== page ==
To learn more about TCC or to find a location near you, visit http://www.ecellularconnection.com.


Name: Tim Collier
E-mail: collier@nwhousing.org
Phone Number: 503 654 1007 x113
Message: FOR IMMEDIATE RELEASE

Tim Collier 503 654 1007 x113
Northwest Housing Alternatives
collier@nwhousing.org

Local non-profit preserves critical affordable housing for seniors and families who earn low-incomes in Florence Oregon.

Siuslaw Dunes apartments were in danger of market rate conversion that would have displaced seniors and families with children who earn extremely low-incomes and rely on this vital affordable housing.

  • 45 units-65 residents

  • Average household income under $10k

  • Affordable since 1982

  • Will remain affordable for another 20 years, preventing displacement of any current tenants.

  • $2.5 Million acquisition. Permanent funding sources: Federal Low Income Housing Tax Credits (LIHTC), Oregon Housing & Community Services Trust Fund and Oregon Affordable Housing Tax Credits, Green Grant provided by Network for Oregon Affordable Housing, Enterprise Community Partners and Meyer Memorial Trust, Permanent Lender and LIHTC Investor (to be determined).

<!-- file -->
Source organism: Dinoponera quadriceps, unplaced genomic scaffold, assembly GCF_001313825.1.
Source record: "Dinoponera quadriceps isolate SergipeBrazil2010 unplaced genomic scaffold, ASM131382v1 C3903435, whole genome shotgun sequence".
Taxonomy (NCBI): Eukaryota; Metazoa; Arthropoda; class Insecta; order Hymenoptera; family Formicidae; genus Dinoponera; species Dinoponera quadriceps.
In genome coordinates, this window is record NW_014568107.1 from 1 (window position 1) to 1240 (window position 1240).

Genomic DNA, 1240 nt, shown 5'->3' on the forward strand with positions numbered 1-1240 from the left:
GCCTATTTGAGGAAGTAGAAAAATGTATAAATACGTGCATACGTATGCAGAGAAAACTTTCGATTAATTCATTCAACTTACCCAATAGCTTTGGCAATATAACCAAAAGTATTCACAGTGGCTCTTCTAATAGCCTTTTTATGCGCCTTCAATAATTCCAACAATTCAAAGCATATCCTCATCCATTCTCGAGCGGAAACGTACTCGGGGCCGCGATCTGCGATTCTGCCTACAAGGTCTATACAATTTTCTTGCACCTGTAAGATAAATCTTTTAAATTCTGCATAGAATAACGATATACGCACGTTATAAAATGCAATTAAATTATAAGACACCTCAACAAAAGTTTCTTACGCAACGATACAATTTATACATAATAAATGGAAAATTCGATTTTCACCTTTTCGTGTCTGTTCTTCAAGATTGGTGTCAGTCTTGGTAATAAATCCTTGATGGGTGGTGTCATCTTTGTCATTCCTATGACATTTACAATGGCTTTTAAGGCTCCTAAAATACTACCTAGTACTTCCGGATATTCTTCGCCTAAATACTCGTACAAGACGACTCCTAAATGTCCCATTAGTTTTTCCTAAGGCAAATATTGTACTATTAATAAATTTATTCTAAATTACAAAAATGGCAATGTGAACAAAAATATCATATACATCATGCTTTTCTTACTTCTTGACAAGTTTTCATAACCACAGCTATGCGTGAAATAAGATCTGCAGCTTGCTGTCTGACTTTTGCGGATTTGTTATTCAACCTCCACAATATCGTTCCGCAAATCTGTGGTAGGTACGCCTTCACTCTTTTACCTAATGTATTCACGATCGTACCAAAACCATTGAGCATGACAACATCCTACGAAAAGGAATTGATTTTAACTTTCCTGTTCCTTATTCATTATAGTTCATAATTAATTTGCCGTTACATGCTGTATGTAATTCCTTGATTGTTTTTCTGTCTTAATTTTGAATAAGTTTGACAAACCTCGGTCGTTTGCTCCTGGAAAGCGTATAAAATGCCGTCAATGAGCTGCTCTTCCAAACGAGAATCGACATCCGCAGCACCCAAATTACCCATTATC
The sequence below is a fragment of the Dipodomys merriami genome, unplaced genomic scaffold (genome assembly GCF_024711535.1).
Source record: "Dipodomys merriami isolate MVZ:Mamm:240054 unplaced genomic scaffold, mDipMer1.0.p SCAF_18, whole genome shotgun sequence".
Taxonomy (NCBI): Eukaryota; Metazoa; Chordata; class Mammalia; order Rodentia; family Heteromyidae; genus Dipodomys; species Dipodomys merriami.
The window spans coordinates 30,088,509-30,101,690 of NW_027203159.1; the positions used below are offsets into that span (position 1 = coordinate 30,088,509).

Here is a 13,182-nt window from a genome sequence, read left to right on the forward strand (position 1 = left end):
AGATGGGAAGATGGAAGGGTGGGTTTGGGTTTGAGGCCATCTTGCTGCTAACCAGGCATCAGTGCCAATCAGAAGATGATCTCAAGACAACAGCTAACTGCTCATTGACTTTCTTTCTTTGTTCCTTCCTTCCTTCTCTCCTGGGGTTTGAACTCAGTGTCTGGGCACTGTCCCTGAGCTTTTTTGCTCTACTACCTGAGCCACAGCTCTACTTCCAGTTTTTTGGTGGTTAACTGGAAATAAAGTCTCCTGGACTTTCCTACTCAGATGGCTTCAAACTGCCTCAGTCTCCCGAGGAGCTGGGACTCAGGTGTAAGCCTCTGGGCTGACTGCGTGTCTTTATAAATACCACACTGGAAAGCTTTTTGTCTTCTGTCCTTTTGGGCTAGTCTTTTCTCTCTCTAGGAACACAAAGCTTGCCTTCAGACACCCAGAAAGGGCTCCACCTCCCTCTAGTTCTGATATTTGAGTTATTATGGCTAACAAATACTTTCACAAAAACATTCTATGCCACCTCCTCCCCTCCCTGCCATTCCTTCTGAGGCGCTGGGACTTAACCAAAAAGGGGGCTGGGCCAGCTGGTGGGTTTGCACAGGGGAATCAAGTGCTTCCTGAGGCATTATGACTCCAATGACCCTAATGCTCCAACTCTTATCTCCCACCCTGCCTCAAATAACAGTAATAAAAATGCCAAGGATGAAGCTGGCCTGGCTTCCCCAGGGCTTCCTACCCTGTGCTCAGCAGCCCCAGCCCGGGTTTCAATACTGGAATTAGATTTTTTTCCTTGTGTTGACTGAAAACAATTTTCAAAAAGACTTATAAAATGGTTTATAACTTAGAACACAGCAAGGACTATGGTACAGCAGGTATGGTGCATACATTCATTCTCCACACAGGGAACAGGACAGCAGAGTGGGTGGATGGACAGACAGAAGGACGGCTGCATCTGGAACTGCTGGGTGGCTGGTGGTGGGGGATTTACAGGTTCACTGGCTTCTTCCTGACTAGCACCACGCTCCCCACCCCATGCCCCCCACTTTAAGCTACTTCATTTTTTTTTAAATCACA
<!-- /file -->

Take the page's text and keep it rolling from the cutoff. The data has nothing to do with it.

• Northwest Housing Alternatives will rehab the property focusing on interiors, windows, heating and improvements for residents with special needs. If funded in 2012, rehab would begin in early 2013 and take approximately nine months.

  • Siuslaw Dunes accounts for 5.3% of area current demand for affordable housing, conversion to market rate would have been a disaster for current residents.

Organization Bio:

Northwest Housing Alternatives is the largest non-profit developer of affordable housing in Oregon, providing safe, dignified and affordable homes to over 2,500 people in 1,658 units spread throughout 17 Oregon counties. Siuslaw Dunes will be enhanced with NHA's Resident Services program to deliver information and referral services, eviction prevention, emergency food boxes, educational programming and community building events to the apartment's residents.


Click HereRhododendron Drive Shoulder Extension Update
Click HereAugust 2016 35th Street Road Work